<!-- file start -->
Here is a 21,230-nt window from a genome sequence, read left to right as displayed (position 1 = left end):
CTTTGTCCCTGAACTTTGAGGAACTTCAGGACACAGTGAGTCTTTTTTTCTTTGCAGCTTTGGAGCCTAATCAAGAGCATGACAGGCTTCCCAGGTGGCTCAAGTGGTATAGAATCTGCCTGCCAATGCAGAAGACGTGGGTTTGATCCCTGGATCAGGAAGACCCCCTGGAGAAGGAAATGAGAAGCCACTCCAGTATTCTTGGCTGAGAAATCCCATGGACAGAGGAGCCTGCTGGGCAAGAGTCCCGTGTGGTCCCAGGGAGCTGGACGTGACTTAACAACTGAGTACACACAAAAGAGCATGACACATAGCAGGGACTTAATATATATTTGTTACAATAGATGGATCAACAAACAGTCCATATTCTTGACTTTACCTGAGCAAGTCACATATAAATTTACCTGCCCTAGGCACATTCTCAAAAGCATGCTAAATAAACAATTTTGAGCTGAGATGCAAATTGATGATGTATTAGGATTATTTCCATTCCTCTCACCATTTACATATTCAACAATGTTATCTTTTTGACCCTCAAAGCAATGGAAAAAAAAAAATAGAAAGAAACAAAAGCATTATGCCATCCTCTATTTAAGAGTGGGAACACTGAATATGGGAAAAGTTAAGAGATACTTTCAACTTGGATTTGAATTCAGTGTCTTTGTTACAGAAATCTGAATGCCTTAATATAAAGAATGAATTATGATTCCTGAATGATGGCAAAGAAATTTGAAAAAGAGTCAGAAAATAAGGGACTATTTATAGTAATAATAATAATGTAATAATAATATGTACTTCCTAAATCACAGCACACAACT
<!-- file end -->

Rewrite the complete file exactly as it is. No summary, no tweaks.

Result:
Here is a 21,230-nt window from a genome sequence, read left to right as displayed (position 1 = left end):
CTTTGTCCCTGAACTTTGAGGAACTTCAGGACACAGTGAGTCTTTTTTTCTTTGCAGCTTTGGAGCCTAATCAAGAGCATGACAGGCTTCCCAGGTGGCTCAAGTGGTATAGAATCTGCCTGCCAATGCAGAAGACGTGGGTTTGATCCCTGGATCAGGAAGACCCCCTGGAGAAGGAAATGAGAAGCCACTCCAGTATTCTTGGCTGAGAAATCCCATGGACAGAGGAGCCTGCTGGGCAAGAGTCCCGTGTGGTCCCAGGGAGCTGGACGTGACTTAACAACTGAGTACACACAAAAGAGCATGACACATAGCAGGGACTTAATATATATTTGTTACAATAGATGGATCAACAAACAGTCCATATTCTTGACTTTACCTGAGCAAGTCACATATAAATTTACCTGCCCTAGGCACATTCTCAAAAGCATGCTAAATAAACAATTTTGAGCTGAGATGCAAATTGATGATGTATTAGGATTATTTCCATTCCTCTCACCATTTACATATTCAACAATGTTATCTTTTTGACCCTCAAAGCAATGGAAAAAAAAAAATAGAAAGAAACAAAAGCATTATGCCATCCTCTATTTAAGAGTGGGAACACTGAATATGGGAAAAGTTAAGAGATACTTTCAACTTGGATTTGAATTCAGTGTCTTTGTTACAGAAATCTGAATGCCTTAATATAAAGAATGAATTATGATTCCTGAATGATGGCAAAGAAATTTGAAAAAGAGTCAGAAAATAAGGGACTATTTATAGTAATAATAATAATGTAATAATAATATGTACTTCCTAAATCACAGCACACAACT